Potential Cardinality for Countable First Order Theories
University of Maryland
Give a theory $T$, understanding the countable model theory of $T$ has long been a topic of research. The number of countable models of $T$ is a classical but very coarse invariant, and this was refined significantly by Friedman and Stanley with the notion of Borel reductions.
Given theories $T_1$ and $T_2$, it is often straightforward to show that $T_1$ is Borel reducible to $T_2$. However, there are few tools to show that no such Borel reduction exists. Most of the existing tools only work when the isomorphism relation of one or both is particularly simple, or at least Borel.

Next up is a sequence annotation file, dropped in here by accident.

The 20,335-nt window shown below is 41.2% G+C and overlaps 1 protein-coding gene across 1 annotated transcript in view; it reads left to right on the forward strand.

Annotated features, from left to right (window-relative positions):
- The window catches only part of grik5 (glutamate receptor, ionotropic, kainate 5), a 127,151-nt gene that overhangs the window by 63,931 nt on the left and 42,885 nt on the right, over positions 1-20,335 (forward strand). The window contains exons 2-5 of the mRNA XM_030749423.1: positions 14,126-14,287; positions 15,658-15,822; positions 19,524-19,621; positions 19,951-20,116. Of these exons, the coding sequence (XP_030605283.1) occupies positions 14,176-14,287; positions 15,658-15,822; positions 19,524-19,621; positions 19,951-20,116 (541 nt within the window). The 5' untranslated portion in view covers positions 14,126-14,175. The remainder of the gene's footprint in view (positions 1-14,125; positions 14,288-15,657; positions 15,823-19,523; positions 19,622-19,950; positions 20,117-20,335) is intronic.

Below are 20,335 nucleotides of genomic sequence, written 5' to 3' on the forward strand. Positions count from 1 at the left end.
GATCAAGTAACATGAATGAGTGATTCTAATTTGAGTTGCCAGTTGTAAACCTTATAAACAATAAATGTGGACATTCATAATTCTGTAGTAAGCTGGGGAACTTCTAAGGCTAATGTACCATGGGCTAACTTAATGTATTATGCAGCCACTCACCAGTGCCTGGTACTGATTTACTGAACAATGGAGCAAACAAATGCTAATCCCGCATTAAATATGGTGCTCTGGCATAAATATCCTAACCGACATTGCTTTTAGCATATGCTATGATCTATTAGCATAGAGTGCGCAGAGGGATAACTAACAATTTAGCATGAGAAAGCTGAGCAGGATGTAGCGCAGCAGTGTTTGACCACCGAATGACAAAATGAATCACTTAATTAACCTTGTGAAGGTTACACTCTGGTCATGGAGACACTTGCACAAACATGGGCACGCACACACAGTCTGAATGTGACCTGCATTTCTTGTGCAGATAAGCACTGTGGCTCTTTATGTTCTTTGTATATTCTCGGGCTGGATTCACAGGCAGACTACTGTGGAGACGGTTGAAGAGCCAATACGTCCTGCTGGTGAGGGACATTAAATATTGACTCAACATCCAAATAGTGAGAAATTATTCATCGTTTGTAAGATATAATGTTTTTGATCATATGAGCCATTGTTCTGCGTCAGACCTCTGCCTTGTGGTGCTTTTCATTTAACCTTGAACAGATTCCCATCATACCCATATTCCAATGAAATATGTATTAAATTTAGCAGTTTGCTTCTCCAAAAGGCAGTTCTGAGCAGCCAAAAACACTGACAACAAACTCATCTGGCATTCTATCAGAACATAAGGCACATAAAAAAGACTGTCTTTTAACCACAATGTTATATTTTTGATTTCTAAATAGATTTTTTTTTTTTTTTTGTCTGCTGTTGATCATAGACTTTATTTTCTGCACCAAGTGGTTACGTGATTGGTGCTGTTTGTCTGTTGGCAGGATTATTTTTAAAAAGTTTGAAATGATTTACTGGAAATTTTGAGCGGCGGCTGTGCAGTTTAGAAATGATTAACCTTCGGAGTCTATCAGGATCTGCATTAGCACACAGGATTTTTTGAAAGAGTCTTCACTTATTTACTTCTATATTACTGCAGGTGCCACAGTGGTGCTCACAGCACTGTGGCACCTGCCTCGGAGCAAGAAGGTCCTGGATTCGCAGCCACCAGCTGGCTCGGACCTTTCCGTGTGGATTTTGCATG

We define the notion of “potential cardinality” of $T$, denoted $|T|$, as the number of formally consistent, possibly uncountable Scott sentences which imply $T$. It turns out that if $T_1$ Borel reduces to $T_2$, then $|T_1|$ is less than or equal to $|T_2|$. Additionally, it turns out that very frequently, $|T|$ can be computed and is not a proper class.
We use this idea to give a new class of examples of first-order theories whose isomorphism relations are neither Borel nor Borel complete. Along the way we answer an old question of Koerwien and new question of Laskowski and Shelah.
This is joint work with Douglas Ulrich and Chris Laskowski.